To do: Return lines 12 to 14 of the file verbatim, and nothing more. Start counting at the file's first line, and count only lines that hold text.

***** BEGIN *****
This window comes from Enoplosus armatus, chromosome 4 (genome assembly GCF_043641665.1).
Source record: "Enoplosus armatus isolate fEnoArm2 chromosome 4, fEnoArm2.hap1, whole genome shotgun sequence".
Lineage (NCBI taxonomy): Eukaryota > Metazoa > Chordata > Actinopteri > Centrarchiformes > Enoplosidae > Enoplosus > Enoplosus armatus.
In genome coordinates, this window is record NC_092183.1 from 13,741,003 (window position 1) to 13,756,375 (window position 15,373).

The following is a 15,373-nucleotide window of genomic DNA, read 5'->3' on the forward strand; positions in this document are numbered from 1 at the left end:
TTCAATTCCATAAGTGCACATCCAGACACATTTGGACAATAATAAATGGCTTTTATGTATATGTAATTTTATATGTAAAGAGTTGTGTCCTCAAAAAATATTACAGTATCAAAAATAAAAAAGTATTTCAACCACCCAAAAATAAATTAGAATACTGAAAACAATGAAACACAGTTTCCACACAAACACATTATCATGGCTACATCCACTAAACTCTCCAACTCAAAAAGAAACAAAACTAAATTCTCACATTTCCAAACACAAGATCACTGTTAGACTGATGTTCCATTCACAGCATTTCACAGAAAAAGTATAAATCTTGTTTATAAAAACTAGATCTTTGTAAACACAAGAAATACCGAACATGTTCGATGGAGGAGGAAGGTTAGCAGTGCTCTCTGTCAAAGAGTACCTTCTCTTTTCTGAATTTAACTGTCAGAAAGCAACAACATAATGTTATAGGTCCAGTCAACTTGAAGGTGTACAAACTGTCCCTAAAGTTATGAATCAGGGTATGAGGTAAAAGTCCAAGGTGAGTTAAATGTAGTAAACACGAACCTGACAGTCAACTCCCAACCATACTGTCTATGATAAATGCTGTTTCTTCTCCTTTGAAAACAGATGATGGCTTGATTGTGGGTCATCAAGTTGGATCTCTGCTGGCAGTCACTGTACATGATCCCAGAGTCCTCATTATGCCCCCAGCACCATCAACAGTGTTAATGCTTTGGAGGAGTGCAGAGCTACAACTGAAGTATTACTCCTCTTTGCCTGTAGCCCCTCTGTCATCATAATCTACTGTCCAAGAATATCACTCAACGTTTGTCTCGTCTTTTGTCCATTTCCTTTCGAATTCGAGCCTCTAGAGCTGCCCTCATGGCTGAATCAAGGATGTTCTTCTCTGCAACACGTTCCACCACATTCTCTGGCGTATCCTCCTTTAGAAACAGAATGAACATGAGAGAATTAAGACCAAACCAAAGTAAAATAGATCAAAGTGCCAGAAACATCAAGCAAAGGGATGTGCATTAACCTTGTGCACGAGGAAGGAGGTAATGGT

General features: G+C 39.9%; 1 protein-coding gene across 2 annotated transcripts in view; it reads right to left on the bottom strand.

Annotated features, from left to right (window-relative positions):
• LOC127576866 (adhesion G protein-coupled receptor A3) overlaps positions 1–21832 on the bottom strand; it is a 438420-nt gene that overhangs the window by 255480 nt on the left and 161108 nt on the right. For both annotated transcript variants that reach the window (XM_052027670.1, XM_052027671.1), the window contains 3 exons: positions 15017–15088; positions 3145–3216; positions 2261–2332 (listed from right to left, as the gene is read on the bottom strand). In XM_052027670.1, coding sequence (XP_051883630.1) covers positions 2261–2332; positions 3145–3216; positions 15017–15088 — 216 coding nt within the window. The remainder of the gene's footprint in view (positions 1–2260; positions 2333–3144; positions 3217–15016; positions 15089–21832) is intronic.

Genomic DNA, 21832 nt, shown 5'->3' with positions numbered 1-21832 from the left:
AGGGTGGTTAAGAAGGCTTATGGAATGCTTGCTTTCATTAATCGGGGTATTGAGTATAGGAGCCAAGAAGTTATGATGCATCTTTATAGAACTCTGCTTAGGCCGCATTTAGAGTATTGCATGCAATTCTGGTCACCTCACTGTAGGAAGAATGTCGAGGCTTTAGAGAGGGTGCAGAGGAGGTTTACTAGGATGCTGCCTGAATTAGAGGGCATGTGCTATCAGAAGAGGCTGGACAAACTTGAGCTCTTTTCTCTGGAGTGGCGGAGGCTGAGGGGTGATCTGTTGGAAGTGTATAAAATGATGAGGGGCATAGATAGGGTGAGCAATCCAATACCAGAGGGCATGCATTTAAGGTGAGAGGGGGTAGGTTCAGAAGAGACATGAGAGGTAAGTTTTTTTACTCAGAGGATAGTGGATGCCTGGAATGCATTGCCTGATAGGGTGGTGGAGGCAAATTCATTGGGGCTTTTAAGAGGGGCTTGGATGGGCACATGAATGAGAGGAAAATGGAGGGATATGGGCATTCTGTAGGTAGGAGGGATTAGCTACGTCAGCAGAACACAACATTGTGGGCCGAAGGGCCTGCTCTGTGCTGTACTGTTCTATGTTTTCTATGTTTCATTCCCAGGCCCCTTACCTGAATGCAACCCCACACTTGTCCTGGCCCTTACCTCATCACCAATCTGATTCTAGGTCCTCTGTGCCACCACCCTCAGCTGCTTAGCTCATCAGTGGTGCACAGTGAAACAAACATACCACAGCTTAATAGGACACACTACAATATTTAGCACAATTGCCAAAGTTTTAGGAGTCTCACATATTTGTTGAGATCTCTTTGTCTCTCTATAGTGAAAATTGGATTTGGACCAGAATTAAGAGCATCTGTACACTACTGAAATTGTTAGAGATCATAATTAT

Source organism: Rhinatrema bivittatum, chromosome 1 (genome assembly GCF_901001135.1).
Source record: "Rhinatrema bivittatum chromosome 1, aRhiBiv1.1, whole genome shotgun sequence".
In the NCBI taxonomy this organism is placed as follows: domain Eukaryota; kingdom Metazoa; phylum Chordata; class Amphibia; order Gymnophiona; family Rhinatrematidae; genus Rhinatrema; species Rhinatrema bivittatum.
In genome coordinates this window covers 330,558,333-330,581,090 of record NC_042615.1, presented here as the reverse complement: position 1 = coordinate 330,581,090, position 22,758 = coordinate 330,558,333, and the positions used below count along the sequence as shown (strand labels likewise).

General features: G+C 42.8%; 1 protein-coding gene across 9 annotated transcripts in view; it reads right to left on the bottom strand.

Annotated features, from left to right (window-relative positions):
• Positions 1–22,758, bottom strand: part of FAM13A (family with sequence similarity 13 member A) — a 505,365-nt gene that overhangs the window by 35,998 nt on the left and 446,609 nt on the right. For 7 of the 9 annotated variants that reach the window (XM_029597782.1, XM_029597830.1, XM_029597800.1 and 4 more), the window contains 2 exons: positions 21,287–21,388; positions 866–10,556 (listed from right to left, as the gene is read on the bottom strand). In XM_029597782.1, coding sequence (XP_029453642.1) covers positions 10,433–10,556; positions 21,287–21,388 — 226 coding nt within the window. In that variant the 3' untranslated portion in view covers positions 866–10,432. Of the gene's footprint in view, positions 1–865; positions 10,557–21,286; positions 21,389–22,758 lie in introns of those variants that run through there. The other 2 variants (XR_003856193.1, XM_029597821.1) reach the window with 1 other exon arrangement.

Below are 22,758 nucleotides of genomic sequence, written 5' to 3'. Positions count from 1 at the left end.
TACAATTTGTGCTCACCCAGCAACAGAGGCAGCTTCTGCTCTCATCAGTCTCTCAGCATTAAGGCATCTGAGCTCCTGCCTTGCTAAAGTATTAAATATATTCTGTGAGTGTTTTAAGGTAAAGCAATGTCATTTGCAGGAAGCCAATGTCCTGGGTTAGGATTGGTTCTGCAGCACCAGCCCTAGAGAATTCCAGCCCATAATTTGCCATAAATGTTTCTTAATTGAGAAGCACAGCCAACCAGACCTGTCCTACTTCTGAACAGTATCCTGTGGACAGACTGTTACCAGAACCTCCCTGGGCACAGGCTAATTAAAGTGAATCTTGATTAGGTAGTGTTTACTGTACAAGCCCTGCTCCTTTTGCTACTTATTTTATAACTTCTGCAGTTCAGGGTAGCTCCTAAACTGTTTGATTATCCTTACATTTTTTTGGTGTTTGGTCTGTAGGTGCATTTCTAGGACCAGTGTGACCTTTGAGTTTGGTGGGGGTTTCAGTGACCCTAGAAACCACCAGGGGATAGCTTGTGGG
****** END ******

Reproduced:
Source organism: Rhinatrema bivittatum, chromosome 1 (genome assembly GCF_901001135.1).
Source record: "Rhinatrema bivittatum chromosome 1, aRhiBiv1.1, whole genome shotgun sequence".
In the NCBI taxonomy this organism is placed as follows: domain Eukaryota; kingdom Metazoa; phylum Chordata; class Amphibia; order Gymnophiona; family Rhinatrematidae; genus Rhinatrema; species Rhinatrema bivittatum.